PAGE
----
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Ask a cybersecurity expert: What are the top 4 tips for securing health data?


October 15, 2018 - 0 Comments
Contributors: Keith W. Rabbin

Keith Rabbin is a Senior Security Consultant at Cisco who is passionate about helping organizations minimize the risk they face with the evolving threat landscape. This passion has led him to develop a security-focused assessment based on the Cisco SAFE Framework that helps organizations identify gaps in their security capabilities and develop an action plan to mitigate them.

Recently, Keith pointed out a trend he’s been noticing in healthcare: Harsher penalties for HIPAA violations. Read on to hear what he has to say about avoiding data breaches and their regulatory consequences.


Does a HIPAA Breach now equal jail time?

The statutes for criminal prosecution have been in HIPAA for a very long time, but they have not been put to use very often. Large monetary penalties have made headlines over the years. Now, it appears that criminal convictions are also something to take seriously.

While HIPAA is not the only way for regulatory negligence to lead to a stint behind bars, it is certainly a high profile one. “Hey doc, whatchya in for?” Well, I failed to protect my patient’s data health like I was protecting their physical health.” Seems odd, but this is feasible. Maybe it is time to have another conversation around your risk acceptance policies and how they have driven security controls and adoption.

What to consider, you ask?

Well here are four of the most egregious situations I commonly see:

Lack of segmentation. Combining the medical device network with the enterprise network and not properly segmenting the traffic is common—and risky. It is imperative that medical devices are NOT available on the same network as the general traffic in your facility. This can not only create functional problems for the environment, or a very easy entry point into the network, but absolutely puts patient safety at risk.

Alert manipulation. “It is only in alert mode because I don’t want to affect patient safety and have something critical blocked by a security control.” But if the network is set up properly, this will not happen. It is MUCH more likely that you will not see or respond to the alerts in a timely fashion and it leads to someone being harmed by malware/ransomware running rampant in your environment. So be sure to properly configure your Intrusion Prevention System (notice I DIDN’T say Intrusion Detection System), network security controls, and endpoint security controls.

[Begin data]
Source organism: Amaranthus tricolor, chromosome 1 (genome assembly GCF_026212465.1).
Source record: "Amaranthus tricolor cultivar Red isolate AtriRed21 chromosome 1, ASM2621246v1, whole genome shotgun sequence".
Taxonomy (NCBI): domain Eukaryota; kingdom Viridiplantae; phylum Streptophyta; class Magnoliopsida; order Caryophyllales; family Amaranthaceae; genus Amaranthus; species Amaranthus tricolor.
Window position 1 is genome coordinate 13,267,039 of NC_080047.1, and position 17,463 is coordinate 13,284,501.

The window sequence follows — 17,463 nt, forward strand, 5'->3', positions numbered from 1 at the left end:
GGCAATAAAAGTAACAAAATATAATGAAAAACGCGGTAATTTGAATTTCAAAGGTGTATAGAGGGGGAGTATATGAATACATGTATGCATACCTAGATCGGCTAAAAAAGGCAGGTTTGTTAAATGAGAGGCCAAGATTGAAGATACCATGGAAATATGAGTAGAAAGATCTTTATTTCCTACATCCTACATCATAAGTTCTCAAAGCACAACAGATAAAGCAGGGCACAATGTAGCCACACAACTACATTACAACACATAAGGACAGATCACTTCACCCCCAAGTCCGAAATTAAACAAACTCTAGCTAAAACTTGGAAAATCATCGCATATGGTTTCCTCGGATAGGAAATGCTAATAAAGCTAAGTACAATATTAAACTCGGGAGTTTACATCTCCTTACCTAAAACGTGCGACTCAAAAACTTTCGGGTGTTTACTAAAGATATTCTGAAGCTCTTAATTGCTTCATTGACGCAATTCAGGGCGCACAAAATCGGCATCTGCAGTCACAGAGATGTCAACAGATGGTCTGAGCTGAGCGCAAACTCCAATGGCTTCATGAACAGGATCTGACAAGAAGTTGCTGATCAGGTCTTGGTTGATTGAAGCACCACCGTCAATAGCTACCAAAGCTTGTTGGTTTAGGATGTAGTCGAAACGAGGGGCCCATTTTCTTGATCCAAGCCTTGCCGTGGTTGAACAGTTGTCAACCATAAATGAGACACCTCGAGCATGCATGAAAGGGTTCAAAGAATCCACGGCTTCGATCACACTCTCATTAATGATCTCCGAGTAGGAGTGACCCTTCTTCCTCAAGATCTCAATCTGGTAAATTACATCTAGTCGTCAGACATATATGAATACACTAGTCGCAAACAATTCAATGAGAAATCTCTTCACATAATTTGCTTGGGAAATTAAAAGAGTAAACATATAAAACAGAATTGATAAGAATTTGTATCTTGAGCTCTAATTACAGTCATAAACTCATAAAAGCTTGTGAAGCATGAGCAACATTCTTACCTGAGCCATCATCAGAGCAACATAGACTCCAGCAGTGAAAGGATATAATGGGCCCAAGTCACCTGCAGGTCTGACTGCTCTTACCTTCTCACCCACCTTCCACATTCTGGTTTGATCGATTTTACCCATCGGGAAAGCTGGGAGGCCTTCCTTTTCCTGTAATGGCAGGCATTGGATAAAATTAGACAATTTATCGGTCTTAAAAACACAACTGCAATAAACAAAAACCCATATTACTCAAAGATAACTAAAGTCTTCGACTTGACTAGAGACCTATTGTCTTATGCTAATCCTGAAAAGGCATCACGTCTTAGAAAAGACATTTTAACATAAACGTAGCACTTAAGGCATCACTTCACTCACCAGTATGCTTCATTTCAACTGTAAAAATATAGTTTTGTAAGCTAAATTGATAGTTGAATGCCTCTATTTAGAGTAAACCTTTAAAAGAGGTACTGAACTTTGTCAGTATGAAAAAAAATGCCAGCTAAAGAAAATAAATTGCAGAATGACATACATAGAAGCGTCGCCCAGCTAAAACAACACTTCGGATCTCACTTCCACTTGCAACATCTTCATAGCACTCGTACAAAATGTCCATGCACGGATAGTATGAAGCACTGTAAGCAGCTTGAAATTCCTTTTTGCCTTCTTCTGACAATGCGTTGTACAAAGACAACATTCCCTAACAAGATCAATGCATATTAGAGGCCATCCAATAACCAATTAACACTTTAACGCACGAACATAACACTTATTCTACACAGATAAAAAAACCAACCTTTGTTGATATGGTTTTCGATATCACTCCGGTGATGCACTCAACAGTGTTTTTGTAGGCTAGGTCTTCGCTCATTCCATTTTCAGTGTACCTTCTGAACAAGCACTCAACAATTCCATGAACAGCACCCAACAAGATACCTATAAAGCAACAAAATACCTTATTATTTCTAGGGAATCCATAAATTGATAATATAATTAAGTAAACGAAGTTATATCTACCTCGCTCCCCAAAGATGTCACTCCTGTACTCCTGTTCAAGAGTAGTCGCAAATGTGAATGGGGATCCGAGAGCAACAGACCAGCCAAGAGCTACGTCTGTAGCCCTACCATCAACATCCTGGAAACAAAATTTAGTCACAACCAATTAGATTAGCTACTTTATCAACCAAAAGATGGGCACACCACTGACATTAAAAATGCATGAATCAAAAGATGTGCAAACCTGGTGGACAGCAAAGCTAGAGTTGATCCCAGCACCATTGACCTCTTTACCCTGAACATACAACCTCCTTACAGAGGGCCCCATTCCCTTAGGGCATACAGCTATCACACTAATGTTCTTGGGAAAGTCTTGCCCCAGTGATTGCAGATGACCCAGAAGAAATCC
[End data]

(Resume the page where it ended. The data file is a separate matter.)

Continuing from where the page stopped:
Failure to analyze. Speaking of alerting (and monitoring), so many organizations just send logs to a log server and never do a thing with them until it is too late. Get a SIEM (security information and event management) or MSSP (managed security service provider) to ingest those logs, aggregate and correlate, apply use cases and give you contextual and meaningful alerts — so you can respond in a timely manner.

Insecure endpoints. It’s simple: anti-virus is not enough to protect your laptops, and subsequently your network, from everything out there. If you let these laptops go out onto unsecured networks and then back onto your network, they’ll be bringing every virus in the world along with them. Put on some endpoint based web-content filtering, DNS (Domain Name System) security, advanced anti-malware tools, and multi-factor authentication. Protect yourselves, protect your network!

Now, these are just the basics. To find out more, bring in someone skilled in assessing your architecture to do a thorough architecture review, a Cisco SAFE workshop or similar. Take the time now to proactively manage your cybersecurity policies to protect the physical and financial health of your patients and your organization.


Thanks Keith for the “uncomfortable conversation” around security. Hopefully, this advice can help someone avoid an unpleasant breach or regulatory surprise.

And hey—while you’re here, read more about Cisco security solutions for healthcare.

 

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